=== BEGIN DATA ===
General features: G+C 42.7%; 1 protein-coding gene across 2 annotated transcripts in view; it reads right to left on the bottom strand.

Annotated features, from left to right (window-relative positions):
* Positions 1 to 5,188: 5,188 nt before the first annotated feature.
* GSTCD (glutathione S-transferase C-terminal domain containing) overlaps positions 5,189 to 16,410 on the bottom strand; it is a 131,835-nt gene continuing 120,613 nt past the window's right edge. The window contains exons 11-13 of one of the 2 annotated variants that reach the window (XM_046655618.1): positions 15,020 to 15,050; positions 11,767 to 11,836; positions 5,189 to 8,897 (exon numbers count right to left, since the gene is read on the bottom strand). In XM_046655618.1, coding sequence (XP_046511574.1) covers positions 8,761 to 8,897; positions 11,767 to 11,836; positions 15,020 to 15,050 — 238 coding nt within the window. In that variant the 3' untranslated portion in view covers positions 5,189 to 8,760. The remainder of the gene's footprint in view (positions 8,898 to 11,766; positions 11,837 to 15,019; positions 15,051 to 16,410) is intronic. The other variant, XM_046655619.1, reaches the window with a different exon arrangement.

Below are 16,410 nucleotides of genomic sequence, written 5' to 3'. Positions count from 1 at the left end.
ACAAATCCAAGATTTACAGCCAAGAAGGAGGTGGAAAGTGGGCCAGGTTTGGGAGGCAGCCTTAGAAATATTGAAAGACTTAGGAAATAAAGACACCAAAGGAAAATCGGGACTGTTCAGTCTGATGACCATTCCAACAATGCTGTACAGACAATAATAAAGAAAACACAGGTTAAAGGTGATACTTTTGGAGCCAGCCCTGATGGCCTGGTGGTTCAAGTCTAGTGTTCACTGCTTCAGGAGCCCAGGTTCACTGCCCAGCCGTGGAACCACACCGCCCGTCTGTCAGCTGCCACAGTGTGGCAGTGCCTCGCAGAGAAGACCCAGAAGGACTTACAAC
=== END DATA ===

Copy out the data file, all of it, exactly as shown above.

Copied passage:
General features: G+C 42.7%; 1 protein-coding gene across 2 annotated transcripts in view; it reads right to left on the bottom strand.

Annotated features, from left to right (window-relative positions):
* Positions 1 to 5,188: 5,188 nt before the first annotated feature.
* GSTCD (glutathione S-transferase C-terminal domain containing) overlaps positions 5,189 to 16,410 on the bottom strand; it is a 131,835-nt gene continuing 120,613 nt past the window's right edge. The window contains exons 11-13 of one of the 2 annotated variants that reach the window (XM_046655618.1): positions 15,020 to 15,050; positions 11,767 to 11,836; positions 5,189 to 8,897 (exon numbers count right to left, since the gene is read on the bottom strand). In XM_046655618.1, coding sequence (XP_046511574.1) covers positions 8,761 to 8,897; positions 11,767 to 11,836; positions 15,020 to 15,050 — 238 coding nt within the window. In that variant the 3' untranslated portion in view covers positions 5,189 to 8,760. The remainder of the gene's footprint in view (positions 8,898 to 11,766; positions 11,837 to 15,019; positions 15,051 to 16,410) is intronic. The other variant, XM_046655619.1, reaches the window with a different exon arrangement.

Below are 16,410 nucleotides of genomic sequence, written 5' to 3'. Positions count from 1 at the left end.
ACAAATCCAAGATTTACAGCCAAGAAGGAGGTGGAAAGTGGGCCAGGTTTGGGAGGCAGCCTTAGAAATATTGAAAGACTTAGGAAATAAAGACACCAAAGGAAAATCGGGACTGTTCAGTCTGATGACCATTCCAACAATGCTGTACAGACAATAATAAAGAAAACACAGGTTAAAGGTGATACTTTTGGAGCCAGCCCTGATGGCCTGGTGGTTCAAGTCTAGTGTTCACTGCTTCAGGAGCCCAGGTTCACTGCCCAGCCGTGGAACCACACCGCCCGTCTGTCAGCTGCCACAGTGTGGCAGTGCCTCGCAGAGAAGACCCAGAAGGACTTACAAC